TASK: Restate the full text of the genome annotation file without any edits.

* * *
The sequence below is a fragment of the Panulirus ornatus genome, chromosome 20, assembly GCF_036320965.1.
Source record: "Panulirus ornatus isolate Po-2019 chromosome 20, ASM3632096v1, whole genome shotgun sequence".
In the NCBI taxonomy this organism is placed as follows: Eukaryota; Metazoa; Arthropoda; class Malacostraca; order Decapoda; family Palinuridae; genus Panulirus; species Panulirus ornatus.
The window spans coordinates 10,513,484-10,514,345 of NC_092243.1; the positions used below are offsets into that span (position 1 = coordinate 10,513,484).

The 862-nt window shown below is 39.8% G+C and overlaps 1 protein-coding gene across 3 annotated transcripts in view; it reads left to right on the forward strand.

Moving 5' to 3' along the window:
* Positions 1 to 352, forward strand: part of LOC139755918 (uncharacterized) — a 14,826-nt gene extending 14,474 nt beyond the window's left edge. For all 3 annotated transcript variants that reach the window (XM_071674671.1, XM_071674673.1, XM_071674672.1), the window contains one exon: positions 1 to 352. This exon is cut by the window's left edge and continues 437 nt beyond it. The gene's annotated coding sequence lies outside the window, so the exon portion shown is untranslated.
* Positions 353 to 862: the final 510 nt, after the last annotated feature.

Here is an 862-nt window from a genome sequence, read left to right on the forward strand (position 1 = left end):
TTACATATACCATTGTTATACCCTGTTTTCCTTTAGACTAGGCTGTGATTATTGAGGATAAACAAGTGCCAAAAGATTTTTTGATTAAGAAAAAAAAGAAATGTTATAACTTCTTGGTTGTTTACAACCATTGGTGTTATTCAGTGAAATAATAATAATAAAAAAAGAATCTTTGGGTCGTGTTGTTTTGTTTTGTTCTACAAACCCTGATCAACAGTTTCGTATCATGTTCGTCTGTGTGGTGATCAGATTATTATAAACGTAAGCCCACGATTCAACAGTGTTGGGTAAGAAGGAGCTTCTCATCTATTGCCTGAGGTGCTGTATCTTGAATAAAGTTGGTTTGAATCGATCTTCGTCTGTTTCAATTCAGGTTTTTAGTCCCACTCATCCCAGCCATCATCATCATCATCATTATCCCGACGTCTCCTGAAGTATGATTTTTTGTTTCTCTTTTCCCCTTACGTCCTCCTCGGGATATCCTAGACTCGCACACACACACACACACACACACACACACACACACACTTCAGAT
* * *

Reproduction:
The sequence below is a fragment of the Panulirus ornatus genome, chromosome 20, assembly GCF_036320965.1.
Source record: "Panulirus ornatus isolate Po-2019 chromosome 20, ASM3632096v1, whole genome shotgun sequence".
In the NCBI taxonomy this organism is placed as follows: Eukaryota; Metazoa; Arthropoda; class Malacostraca; order Decapoda; family Palinuridae; genus Panulirus; species Panulirus ornatus.
The window spans coordinates 10,513,484-10,514,345 of NC_092243.1; the positions used below are offsets into that span (position 1 = coordinate 10,513,484).

The 862-nt window shown below is 39.8% G+C and overlaps 1 protein-coding gene across 3 annotated transcripts in view; it reads left to right on the forward strand.

Moving 5' to 3' along the window:
* Positions 1 to 352, forward strand: part of LOC139755918 (uncharacterized) — a 14,826-nt gene extending 14,474 nt beyond the window's left edge. For all 3 annotated transcript variants that reach the window (XM_071674671.1, XM_071674673.1, XM_071674672.1), the window contains one exon: positions 1 to 352. This exon is cut by the window's left edge and continues 437 nt beyond it. The gene's annotated coding sequence lies outside the window, so the exon portion shown is untranslated.
* Positions 353 to 862: the final 510 nt, after the last annotated feature.

Here is an 862-nt window from a genome sequence, read left to right on the forward strand (position 1 = left end):
TTACATATACCATTGTTATACCCTGTTTTCCTTTAGACTAGGCTGTGATTATTGAGGATAAACAAGTGCCAAAAGATTTTTTGATTAAGAAAAAAAAGAAATGTTATAACTTCTTGGTTGTTTACAACCATTGGTGTTATTCAGTGAAATAATAATAATAAAAAAAGAATCTTTGGGTCGTGTTGTTTTGTTTTGTTCTACAAACCCTGATCAACAGTTTCGTATCATGTTCGTCTGTGTGGTGATCAGATTATTATAAACGTAAGCCCACGATTCAACAGTGTTGGGTAAGAAGGAGCTTCTCATCTATTGCCTGAGGTGCTGTATCTTGAATAAAGTTGGTTTGAATCGATCTTCGTCTGTTTCAATTCAGGTTTTTAGTCCCACTCATCCCAGCCATCATCATCATCATCATTATCCCGACGTCTCCTGAAGTATGATTTTTTGTTTCTCTTTTCCCCTTACGTCCTCCTCGGGATATCCTAGACTCGCACACACACACACACACACACACACACACACACACACTTCAGAT